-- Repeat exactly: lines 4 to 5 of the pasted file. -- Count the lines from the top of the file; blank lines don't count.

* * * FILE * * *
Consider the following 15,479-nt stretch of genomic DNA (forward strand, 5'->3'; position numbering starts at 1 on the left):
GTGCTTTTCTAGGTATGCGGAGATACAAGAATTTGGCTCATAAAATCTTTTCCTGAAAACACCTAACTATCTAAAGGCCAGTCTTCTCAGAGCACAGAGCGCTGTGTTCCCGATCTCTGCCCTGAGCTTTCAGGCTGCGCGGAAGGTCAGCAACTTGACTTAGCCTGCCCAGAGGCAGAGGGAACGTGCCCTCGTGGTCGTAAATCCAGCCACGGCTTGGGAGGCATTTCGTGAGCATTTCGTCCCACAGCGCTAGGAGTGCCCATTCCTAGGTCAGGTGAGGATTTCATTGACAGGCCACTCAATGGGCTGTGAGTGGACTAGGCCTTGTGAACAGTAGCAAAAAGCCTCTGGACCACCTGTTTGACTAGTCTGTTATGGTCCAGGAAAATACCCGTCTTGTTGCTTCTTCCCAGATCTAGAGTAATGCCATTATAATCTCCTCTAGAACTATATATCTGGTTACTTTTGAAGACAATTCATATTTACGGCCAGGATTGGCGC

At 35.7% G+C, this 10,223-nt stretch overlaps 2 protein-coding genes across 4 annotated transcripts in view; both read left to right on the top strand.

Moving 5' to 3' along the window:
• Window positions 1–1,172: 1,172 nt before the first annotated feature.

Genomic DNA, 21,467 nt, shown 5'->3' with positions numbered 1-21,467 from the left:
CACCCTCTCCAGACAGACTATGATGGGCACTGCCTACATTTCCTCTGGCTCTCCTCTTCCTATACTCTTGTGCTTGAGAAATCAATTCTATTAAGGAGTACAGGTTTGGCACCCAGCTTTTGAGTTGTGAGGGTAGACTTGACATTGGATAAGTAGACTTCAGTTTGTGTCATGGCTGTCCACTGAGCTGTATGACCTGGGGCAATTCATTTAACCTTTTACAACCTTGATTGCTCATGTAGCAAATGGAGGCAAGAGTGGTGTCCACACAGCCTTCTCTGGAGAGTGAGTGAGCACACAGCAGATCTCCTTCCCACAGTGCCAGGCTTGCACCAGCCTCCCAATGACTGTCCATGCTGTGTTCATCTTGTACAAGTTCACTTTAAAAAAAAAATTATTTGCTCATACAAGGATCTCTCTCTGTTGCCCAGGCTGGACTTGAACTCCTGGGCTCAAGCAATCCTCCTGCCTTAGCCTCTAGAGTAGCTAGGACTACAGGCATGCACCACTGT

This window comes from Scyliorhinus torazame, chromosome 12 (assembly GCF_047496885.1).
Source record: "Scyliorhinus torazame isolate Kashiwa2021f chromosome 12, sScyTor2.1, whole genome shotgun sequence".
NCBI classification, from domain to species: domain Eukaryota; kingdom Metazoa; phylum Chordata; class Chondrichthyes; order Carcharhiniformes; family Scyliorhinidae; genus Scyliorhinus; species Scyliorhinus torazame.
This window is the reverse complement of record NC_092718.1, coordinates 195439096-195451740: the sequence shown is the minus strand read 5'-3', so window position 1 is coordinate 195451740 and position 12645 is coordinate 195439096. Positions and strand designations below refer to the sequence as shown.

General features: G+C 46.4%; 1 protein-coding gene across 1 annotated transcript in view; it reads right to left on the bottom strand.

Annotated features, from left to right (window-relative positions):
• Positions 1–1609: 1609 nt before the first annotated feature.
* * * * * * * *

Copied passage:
Moving 5' to 3' along the window:
• Window positions 1–1,172: 1,172 nt before the first annotated feature.